|The Onaway Trust|
White Earth Land Recovery Project
Onaway's basic practical objective is to provide seed grants to Native American organisations whose aim is to increase indigenes' self-esteem through self-sufficiency initiatives. This finds an ideal home with the Ojibway* Indian White Earth Land Recovery Project (WELRP). *(Also known as Annishinaabeg.)
WELRP is an independent non-profit organisation seeking to recover lost homelands of the Annishinaabeg people on the White Earth Indian Reservation, Minnesota. Founded in 1989 by tribal member, Winona La Duke, the WELRP experienced steady growth and has witnessed a significant strengthening of local Indian culture and economy. Today, local schools participate in a wide variety of education programmes including Ojibwe language classes, 'Undoing Racism' workshops, alternative energy programmes and many other subjects aimed at preserving their culture whilst promoting a well-balanced community.
Winona La Duke writes: "Our land is Mino-Aki (good land) whose biodiversity is essential to the health and spiritual well-being of our people. For this reason we seek to reclaim the land of White Earth Reservation which was stolen from us through unethical tax foreclosures, treaty abrogations and property thefts in the 1800s and early 1900s. Consequently, our White Earth ecosystems are being continually degraded by corporate farming and logging."
To regain Ojibway stolen lands, WELRP's key strategy is to purchase back land from non-Indian owners, and through donated land from persons who no longer wish to maintain their properties on White Earth Reservation. It is a sad fact that currently only ten percent of the White Earth Reservation is held by Anishinaabeg Indians.
Winona La Duke explains: "In this way, acre by acre, we will restore our land base, protect our ancestor's graves and create a wider sustainable, traditional harvest-based economic foundation for members of our community. White Earth Land Recovery Project continues in the spirit of this movement, seeking to recover the original land base of the Reservation for collective, sustainable agricultural purposes." During the last few years, to further strengthen Ojibway local economy, Onaway has financially supported an essential Wild Rice processing unit.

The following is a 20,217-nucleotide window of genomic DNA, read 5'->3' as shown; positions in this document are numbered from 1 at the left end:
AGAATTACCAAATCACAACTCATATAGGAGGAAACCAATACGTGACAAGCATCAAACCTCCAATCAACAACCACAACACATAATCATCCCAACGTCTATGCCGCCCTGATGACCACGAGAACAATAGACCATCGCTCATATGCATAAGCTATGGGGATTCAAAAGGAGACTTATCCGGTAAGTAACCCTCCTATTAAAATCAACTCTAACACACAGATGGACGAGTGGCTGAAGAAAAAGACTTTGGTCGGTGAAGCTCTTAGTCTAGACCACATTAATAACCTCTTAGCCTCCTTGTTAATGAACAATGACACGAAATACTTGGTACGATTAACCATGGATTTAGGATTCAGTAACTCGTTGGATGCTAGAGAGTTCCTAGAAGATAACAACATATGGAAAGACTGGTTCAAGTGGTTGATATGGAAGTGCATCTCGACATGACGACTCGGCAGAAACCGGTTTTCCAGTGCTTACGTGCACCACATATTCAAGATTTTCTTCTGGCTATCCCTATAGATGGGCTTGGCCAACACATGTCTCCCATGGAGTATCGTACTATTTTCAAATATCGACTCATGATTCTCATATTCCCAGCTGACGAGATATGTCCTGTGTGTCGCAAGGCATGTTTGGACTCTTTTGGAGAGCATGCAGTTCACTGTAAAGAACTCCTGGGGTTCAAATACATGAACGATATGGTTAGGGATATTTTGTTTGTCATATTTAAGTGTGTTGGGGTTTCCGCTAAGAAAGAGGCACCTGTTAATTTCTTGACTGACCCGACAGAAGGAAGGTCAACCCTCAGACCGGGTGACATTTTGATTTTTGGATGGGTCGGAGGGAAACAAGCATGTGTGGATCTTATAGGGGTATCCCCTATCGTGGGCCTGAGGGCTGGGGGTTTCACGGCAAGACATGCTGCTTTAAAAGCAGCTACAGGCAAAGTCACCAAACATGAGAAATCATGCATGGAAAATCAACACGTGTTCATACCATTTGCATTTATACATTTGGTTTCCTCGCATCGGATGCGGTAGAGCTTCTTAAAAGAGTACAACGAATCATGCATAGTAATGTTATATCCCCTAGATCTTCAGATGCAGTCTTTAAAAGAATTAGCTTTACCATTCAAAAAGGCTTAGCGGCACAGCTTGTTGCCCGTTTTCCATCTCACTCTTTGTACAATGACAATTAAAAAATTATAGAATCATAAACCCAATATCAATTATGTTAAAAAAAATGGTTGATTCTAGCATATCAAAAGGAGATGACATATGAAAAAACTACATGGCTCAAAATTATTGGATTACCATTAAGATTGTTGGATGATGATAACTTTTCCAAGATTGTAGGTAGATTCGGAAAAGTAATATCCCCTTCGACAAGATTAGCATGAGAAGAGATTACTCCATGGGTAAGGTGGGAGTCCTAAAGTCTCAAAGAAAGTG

Winona La Duke writes: "Mahnomin (Wild Rice ) is sacred to our people. It was given to us by the Creator. It has sustained our bodies and souls for generations. Our production and processing of wild rice is rooted in our need to continue our cultural traditions while maintaining a source of nutritious food for our community. In an era of immense globalisation, loss of biodiversity, and genetic engineering, it is also critical that we preserve the biological integrity of native wild rice. Each year we work to recover more of who we are as a people and to ensure that that knowledge is shared in our community. So it is with wild rice."
The Origins of Wild Rice by Winona La Duke
As the story is told, Nanaboozhoo, the cultural hero of the Anishinaabeg was introduced to rice by fortune and by a duck:
One evening Nanaboozhoo returned from hunting, but he had no game. As he came towards his fire, there was a duck sitting on the edge of his kettle of boiling water. After the duck flew away, Nanaboozhoo looked into the kettle and found wild rice floating upon the water, but he did not know what is was. He ate his supper from the kettle and it was the best soup he had ever tasted. Later, he followed in the direction which the duck had taken and came to a lake full of manoomin. He saw all kinds of duck and geese and mud-hens and all the other water birds eating the grain. After that, when Nanaboozhoo did not kill a deer, he knew where to find food to eat. Manoomin, or wild rice, is a gift given to the Anishinaabeg from the Creator, and is a centre piece of the nutrition and sustenance for our community. The word Manoomin itself contains a reference to the Creator who is referred to as Gichi Manidoo. In the earliest of teachings of Anishinaabeg history, there is a reference to wild rice, known as the food which grows upon the water. The food, their ancestors were told to find so they would know when to end their migration west. It is this profound and historic relationship which is remembered in the wild rice harvest on the White Earth and other reservations - a food which is uniquely ours, and a food which is used in our daily lives, our ceremonies, and our thanksgiving feasts.
"The man rises to stand, head just above the tall stalks of rice. The woman pulls the rice over her lap with one stick and gently raps it with a second." - Winona La Duke
"There are many wild rice lakes on the White Earth Reservation in north-western Minnesota. The Chippewa Indians, or Anishinabeg as we refer to ourselves, call the rice "Mahnomin," or gift from the Creator. More than half our people on the reservation harvest wild rice, depending on it for as much as 40 percent of their yearly incomes." - Winona La Duke
"When we were kids we all chipped in and helped our mother with literally surviving. We gardened, picked berries, riced and hunted and fished. We used to parch our own rice the old way in the woods. It seems as though we were always working in the garden, hoeing and weeding." - Richard LaGarde - Ojibway
"The wild rice harvest of the Anishinaabeg not only feeds the body, it feeds the soul, continuing a tradition which is generations old for these people of the lakes and rivers of the north." - Winona La Duke
For more information about the White Earth Land Recovery Project, visit their website